Logically Delicious is part of a
continuing series within Thinking About Thinking. I’m hunting bad takes in The
Wild, and exposing the logical fallacies that fester within.
Today, we talk about an oft-misused
phrase – begging the question!
Often, you’ll see people say an argument
is “begging the question” just because they have a question about what was
said. While that usage of the phrase is pretty intuitive, it’s not correct –
begging the question is actually a form of circular reasoning.
FALLACY DIAGNOSIS: Begging the Question
Begging the question takes place
when the conclusion of an argument is assumed in one of its premises. The “begging”
is the assumption that the premise is true.
of it as roughly analogous to defining a word while using that word in the
definition – if the reader doesn’t already know what the word means, that
definition is unhelpful!
too, with begging the question. If your evidence relies on accepting the
premise of your argument in order to support itself, and that premise can be
undermined, it’s not actually supporting itself!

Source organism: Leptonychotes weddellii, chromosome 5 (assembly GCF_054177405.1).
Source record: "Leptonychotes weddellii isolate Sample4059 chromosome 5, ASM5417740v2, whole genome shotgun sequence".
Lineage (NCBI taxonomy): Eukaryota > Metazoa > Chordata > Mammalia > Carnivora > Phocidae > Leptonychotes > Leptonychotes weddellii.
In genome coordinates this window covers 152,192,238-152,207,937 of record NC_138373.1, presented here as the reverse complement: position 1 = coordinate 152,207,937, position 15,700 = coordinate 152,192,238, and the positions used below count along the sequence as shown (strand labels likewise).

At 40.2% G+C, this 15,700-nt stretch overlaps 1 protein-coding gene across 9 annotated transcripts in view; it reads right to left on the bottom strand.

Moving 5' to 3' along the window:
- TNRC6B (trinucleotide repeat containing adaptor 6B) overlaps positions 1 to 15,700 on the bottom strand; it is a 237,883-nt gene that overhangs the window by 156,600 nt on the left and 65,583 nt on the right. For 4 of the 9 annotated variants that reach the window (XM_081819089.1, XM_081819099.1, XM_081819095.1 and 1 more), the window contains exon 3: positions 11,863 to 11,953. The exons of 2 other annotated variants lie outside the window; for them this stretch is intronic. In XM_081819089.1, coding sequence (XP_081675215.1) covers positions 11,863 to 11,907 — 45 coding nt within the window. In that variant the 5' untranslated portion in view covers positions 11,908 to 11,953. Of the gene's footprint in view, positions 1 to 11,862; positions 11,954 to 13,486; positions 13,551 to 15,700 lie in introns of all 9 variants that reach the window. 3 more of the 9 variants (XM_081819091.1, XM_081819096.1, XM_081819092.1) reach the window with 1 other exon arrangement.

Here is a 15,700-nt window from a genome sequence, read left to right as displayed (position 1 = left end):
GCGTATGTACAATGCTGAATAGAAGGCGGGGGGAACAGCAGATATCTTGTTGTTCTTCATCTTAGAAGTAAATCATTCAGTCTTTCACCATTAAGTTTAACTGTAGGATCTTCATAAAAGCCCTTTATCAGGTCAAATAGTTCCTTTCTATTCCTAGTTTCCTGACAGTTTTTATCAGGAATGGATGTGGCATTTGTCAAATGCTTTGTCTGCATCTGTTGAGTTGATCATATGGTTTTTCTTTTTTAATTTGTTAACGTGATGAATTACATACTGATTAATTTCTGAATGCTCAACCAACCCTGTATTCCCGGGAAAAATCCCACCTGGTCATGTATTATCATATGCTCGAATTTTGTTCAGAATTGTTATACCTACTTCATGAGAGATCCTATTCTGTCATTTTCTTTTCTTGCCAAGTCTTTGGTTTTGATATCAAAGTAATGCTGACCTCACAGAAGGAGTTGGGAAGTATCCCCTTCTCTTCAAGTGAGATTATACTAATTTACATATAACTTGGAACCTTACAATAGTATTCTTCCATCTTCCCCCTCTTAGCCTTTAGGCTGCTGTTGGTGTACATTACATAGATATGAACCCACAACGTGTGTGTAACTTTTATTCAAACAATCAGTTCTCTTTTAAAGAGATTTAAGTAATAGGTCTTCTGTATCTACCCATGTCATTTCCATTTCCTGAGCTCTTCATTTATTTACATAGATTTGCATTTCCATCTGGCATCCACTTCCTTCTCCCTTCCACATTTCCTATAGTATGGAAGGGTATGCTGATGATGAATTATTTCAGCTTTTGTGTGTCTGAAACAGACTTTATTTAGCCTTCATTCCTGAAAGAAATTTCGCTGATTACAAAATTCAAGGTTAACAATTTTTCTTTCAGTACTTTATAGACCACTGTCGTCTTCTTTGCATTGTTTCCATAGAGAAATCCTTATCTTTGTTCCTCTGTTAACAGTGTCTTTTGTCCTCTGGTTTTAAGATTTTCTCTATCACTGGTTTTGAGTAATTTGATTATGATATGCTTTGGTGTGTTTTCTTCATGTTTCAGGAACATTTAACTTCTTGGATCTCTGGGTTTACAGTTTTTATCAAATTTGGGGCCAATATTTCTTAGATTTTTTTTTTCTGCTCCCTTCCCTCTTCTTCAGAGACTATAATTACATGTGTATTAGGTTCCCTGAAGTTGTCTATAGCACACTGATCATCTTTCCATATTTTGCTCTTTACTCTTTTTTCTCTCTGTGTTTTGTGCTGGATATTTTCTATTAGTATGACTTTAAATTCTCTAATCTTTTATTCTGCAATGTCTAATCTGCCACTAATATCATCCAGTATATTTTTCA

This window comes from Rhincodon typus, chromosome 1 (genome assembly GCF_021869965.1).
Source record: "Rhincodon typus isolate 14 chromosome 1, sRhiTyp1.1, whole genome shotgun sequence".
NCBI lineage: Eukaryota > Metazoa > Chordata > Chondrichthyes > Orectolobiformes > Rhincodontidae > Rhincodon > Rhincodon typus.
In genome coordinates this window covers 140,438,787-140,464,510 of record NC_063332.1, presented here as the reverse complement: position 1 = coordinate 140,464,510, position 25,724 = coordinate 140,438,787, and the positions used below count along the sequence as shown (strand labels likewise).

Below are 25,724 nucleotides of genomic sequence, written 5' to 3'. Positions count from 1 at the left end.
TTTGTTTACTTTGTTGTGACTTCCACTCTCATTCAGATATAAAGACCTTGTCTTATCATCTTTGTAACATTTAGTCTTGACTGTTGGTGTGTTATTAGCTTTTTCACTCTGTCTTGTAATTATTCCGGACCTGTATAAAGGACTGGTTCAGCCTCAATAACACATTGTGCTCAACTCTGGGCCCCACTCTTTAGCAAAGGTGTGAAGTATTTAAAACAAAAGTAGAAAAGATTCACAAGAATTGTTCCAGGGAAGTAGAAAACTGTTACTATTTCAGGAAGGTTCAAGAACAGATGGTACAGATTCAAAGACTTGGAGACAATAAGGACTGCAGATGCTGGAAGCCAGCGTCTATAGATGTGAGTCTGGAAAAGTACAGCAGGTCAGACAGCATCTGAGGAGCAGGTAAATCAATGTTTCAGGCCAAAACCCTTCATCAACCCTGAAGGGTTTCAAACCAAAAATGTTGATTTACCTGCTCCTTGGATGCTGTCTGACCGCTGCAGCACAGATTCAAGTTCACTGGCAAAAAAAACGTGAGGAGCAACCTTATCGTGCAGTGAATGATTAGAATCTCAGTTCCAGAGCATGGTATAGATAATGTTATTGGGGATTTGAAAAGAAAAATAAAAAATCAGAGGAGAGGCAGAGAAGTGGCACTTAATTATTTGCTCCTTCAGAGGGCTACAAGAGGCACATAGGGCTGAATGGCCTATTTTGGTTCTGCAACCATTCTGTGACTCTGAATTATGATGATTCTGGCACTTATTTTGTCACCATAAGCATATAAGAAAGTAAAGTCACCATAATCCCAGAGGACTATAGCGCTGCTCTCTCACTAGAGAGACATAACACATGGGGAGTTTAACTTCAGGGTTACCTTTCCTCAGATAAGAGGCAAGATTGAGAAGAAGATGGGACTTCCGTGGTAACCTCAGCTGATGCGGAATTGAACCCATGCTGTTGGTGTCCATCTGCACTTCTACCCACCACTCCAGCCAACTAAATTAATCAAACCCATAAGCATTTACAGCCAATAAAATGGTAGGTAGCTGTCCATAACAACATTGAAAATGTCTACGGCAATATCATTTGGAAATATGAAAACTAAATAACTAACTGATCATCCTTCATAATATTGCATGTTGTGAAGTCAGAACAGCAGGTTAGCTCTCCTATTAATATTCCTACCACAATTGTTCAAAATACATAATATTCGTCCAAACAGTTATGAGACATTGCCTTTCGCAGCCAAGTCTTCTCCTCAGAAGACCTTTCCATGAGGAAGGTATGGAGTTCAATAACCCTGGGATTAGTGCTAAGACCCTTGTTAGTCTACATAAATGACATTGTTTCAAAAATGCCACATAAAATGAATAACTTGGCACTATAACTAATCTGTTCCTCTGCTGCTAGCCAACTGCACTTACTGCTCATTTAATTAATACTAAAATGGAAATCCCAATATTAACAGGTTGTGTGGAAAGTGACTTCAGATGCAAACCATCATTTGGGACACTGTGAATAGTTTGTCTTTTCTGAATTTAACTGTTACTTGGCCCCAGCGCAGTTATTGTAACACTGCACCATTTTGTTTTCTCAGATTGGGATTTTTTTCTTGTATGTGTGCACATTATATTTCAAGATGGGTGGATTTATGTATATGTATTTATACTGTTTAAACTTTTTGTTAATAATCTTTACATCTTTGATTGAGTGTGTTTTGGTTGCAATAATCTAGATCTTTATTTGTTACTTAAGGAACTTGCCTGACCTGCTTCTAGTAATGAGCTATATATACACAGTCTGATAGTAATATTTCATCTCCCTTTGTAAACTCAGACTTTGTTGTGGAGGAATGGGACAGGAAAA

An often-cited example of begging the question is
“I know ghosts exist, because I’ve had experiences with
The problem – the argument relies on the assumption that ghosts are real to support itself, and therefore can’t be accepted as a logical answer to the question “Are ghosts real?”
HOW TO CONFRONT Begging the question is a shockingly common logical fallacy. Most people make arguments that beg the question without even realizing they’re doing it. Because of this, catching the fallacy and confronting it requires a trained eye – and practice.
Socrates was a master of exposing this fallacy, and his method (The Socratic Method) can help root it out. Simply continue to ask questions about your interlocutor’s premises until they either collapse under their own pressure, or they’re refined to the point that they can support themselves.
Until next time…keep thinking!